is an interview with Jane McIntosh, who is the narrator of a new
series of audio guides focusing on the artistic and architectural
treasures found throughout Europe. Her first work titled, 'ST.
PETER'S BASILICA: Audio Guide to St. Peter's Basilica in Rome and
its Remarkable Art Treasures' has already won The Communicator
Award of Excellence.
So Jane, what's your background?
My interest in art started as a teenager, living in Europe, and
I studied art history in university. Early on, I worked as a tour
guide at Boston City Hall, but my career took a different track
when I got an MBA at Columbia University and I spent two decades
in consumer marketing, in both large corporations and start-up companies.
But as so often happens, I began to feel that there was something
missing. I started to read and travel again, and my love of art
I'm a more
mature student now, of course … I can appreciate that art history
is so much more than artists' bios and artistic styles, and being
able to array them on a timeline. The study of art through the ages
is actually the study of social history, economics and politics,
philosophy and religion … it's the visual expression of the history
of human experience.
my curiosity about the role of Christianity and the Church in the
history of architecture and art, I've encountered a personal, spiritual
element in my studies. Perhaps it's this conjunction of the intellectual
and the spiritual that feeds my passion for exploring the history
of churches and their art treasures.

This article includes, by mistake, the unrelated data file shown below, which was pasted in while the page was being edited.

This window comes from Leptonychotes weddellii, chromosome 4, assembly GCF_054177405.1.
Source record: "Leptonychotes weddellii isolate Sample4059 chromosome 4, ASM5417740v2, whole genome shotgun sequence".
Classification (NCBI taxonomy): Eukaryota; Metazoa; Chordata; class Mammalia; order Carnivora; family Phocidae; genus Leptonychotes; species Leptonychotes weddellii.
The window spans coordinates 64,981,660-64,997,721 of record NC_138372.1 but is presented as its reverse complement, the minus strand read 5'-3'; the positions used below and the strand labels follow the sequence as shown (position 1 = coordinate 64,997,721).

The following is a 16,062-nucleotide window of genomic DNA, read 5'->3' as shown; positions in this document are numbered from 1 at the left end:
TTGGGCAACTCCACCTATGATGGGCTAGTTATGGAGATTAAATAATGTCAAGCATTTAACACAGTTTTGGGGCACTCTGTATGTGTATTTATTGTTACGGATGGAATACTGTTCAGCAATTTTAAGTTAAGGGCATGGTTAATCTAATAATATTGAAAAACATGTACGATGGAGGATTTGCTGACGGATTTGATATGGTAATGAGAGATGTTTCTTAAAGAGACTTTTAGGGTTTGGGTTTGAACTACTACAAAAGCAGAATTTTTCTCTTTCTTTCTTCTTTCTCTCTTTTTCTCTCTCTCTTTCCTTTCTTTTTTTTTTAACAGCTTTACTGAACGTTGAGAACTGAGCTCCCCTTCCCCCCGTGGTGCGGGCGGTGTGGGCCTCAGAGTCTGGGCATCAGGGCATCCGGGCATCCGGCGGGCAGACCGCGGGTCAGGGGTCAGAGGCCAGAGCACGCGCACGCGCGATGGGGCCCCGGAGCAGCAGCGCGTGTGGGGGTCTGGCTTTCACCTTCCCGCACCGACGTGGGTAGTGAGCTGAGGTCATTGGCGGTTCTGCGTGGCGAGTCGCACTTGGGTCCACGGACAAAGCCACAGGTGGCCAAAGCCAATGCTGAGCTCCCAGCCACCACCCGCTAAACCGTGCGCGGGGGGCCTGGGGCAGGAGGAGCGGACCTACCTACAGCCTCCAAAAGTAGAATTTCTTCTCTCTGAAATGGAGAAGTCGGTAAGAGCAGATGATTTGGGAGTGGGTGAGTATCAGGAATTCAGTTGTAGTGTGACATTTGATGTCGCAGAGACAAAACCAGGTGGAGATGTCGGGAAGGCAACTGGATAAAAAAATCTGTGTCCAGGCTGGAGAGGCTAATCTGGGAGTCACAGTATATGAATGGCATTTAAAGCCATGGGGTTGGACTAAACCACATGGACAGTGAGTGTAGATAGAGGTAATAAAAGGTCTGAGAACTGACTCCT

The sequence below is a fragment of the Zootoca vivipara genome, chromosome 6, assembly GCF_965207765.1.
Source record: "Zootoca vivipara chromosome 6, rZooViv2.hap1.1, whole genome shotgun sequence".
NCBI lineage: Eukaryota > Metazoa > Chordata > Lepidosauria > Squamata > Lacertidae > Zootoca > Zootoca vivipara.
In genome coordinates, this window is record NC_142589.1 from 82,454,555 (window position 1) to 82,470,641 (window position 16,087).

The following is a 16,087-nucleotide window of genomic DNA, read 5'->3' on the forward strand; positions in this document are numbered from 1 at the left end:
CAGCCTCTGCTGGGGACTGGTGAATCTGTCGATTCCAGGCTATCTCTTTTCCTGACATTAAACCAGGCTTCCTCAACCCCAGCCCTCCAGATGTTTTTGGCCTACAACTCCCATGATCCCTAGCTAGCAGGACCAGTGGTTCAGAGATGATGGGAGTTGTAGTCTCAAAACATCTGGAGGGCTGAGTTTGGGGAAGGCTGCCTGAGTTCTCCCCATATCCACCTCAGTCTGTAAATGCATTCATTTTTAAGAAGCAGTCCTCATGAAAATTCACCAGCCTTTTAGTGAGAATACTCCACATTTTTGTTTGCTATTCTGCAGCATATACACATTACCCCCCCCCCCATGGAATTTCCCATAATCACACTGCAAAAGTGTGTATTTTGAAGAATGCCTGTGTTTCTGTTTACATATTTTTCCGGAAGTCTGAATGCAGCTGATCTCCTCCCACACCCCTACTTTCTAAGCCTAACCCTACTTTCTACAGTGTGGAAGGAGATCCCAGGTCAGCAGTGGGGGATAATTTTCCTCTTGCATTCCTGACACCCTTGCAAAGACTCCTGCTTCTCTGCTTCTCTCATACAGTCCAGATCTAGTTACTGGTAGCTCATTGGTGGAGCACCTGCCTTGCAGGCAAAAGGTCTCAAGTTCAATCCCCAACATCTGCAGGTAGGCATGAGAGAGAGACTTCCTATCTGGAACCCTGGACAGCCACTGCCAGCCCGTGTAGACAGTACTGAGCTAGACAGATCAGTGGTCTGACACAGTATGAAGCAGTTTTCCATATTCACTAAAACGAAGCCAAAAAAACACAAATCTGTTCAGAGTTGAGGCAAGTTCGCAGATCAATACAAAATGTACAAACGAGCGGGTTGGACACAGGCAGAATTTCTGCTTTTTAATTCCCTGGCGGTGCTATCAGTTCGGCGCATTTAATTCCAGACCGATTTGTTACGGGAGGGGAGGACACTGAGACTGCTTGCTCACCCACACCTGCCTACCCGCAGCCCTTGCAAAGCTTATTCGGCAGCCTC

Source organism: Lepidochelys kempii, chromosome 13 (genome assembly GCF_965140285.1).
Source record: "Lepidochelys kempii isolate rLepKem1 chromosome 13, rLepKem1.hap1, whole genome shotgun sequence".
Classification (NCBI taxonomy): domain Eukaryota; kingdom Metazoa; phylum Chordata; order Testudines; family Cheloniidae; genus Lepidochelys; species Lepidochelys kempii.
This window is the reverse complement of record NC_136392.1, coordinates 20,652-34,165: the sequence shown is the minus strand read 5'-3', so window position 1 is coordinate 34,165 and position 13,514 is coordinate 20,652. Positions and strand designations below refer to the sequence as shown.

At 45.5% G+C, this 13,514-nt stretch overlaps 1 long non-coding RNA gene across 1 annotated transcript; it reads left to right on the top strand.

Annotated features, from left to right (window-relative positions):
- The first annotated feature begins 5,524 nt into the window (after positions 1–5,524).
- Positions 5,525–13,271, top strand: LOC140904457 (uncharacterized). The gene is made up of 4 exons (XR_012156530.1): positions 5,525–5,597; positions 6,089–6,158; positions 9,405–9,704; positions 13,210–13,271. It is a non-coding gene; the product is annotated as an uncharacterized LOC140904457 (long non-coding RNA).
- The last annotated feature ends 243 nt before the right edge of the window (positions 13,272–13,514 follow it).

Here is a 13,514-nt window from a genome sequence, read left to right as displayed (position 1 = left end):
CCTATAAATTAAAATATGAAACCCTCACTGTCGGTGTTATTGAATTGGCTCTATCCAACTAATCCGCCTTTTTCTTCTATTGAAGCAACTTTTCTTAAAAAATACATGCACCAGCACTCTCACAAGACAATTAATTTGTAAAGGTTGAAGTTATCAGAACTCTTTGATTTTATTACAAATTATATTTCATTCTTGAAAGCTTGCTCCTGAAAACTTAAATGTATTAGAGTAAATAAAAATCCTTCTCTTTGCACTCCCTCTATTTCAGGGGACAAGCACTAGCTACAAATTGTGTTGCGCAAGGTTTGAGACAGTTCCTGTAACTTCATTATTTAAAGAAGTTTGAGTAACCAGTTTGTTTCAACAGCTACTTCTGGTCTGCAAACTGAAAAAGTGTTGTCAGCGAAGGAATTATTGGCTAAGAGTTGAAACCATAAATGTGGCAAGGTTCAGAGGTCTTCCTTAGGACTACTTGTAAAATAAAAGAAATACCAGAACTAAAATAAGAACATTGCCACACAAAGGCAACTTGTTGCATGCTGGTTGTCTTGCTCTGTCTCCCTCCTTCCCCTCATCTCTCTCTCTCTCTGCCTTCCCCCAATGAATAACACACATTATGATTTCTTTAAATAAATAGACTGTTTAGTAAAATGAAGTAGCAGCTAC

Rome is my
favorite place in the world. I feel so alive when I'm there. The
layers and veins of history in Rome are endless … it's for good
reason that it's known as the Eternal City! But it can be overwhelming
without some sort of structure to contain one's focus. I have found
that learning about history within the context of the art at a particular
site provides the structure that makes it meaningful.
Why did you choose St Peter's for your audio guide?
The simple answer is, "When in Rome … one visits St. Peter's!"
I did wonder
if it was wise to tackle the most important church in western Christendom
as the first title in the Jane's Smart Art Guide™ series! But I
was inexorably drawn to it … St. Peter's and the Vatican have been
at the hub of society and culture and politics for two millennia.
To delve into St. Peter's is to experience 2000 years of history.
After which, one has the foundation to begin to peel back more layers
at the dozens - hundreds -- of other churches around Rome, and Italy.
What were your primary sources for information?
When creating a Jane's Smart Art Guide™, I gather and synthesize
scholarly and not-so-scholarly writings in a variety of fields.
Then I focus on making the material interesting and compelling for
a lay person --- that is, people like me. I have an extensive library
of books about art, artists, architecture, history … and I'm always
borrowing books, and scouring second-hand and out-of-print sources.
over the past few years, the internet has become a fantastic resource.
But one has to be cautious and check the facts. As you know, there's
a tremendous amount of misinformation out there. But used with care,
the web is a tremendous tool, which allows me to quickly investigate
even somewhat obscure details. And of course I have your website
I could go
on and on about books I'd recommend … perhaps one day soon I'll
add a bibliography to my website. One book that pops into mind is
by one of my favorite historians, Michael Grant. I would recommend
his biography, Saint Peter, to anyone who's interested in learning
about the man -- Simon-Peter -- disentangled from faith, legend
and artistic convention.
What has been your personal experience in St Peter's?
It takes my breath away, every time! I find the sheer magnificent
scale of the place to be awe-inspiring. And I love the way the light
changes over the course of a day.
If you can
be there late in the afternoon, when the crowds have thinned and
the sun is low behind the Glory window … it's a memorable sensation.
The Glory is Bernini's great gilded burst of angels and rays representing
light and spiritual wisdom, and billows of clouds framing the west-facing
amber-colored window. At the center of it all is the dove, symbolizing